The applicant is a stateless person, who committed an administrative offence of drug abuse, and was sentenced to administrative detention and expulsion. The Court considered that in his specific circumstances, which included statelessness and long-term residence in Russia since childhood, expulsion would be a disproportionate measure at risk of violating Russia's international human rights commitments, and reduced the sentence to administrative detention only.
The applicant's Ukrainian nationality was withdrawn rendering him stateless, and subsequently a travel ban of 3 years was imposed on him due to a procedural violation of the border crossing rules. The applicant argued that the travel ban is disproportionate, that he enjoys lawful residence in Ukraine, has very close ties with Ukraine, and that the ban interferes with his right to challenge the deprivation of nationality which rendered him stateless in person in court.
The judgment is an answer to a general legal question as to whether Polish law allows the incorporation of foreign birth certificates where parents are of the same sex. The question was prompted by the authorities' refusal to transcribe into Polish law the foreign birth certificate of a child born to two mothers, both of whom are Polish nationals. The applicant argued that since lack of a transcribed birth certificate inhibits her child's access to a Polish passport, it in practice leads to a situation that is identical to statelessness.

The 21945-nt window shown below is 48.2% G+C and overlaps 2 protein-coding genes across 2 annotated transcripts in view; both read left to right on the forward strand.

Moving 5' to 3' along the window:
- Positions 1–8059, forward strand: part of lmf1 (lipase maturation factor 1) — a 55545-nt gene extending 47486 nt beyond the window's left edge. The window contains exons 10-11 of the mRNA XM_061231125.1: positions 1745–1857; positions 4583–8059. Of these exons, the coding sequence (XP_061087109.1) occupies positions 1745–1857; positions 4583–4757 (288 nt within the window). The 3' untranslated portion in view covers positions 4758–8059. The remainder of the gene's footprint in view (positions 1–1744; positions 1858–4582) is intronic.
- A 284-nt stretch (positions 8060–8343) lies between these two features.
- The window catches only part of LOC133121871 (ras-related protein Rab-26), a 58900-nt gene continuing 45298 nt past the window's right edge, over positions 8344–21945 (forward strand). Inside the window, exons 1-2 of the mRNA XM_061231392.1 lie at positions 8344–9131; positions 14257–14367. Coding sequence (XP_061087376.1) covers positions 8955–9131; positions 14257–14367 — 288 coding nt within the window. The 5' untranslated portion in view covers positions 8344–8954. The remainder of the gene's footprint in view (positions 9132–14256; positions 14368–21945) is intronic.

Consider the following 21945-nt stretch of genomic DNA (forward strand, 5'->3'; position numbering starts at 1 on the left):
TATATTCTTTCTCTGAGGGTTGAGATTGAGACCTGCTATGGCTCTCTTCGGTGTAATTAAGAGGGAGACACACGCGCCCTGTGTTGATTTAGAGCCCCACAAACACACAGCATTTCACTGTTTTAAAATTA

The applicant was born in the US, and his birth certificate indicated a Polish national as the father, and an unknown surrogate mother as the mother. Polish authorities refused to confirm the applicant acquired Polish nationality at birth as a child of a Polish parent, because the birth certificate is against the Polish public order, in particular the prohibition of surrogacy. The courts ruled in favour of the applicant, stating that confirmation of his Polish nationality on the basis of the birth certificate does not amount to validation of surrogacy.
The applicant's naturalisation request was denied due to a criminal record, even though he has resided in Luxembourg for decades and is a stateless person. The Court rules that the principle of avoidance of statelessness does not prevent States from setting conditions on access to naturalisation even for stateless persons.
The applicant was born in 1974 to an Iranian father and Austrian mother, and by virtue of the laws applicable at the time only acquired Iranian nationality. Austrian nationality was granted to him by a court decision in 1981. He later moved to the US where he wishes to naturalise, and requested permission from Austria to retain Austrian nationality. Such permission, however, can only be granted to nationals by birth. The Court found a violation of the principle of equality of treatment among nationals.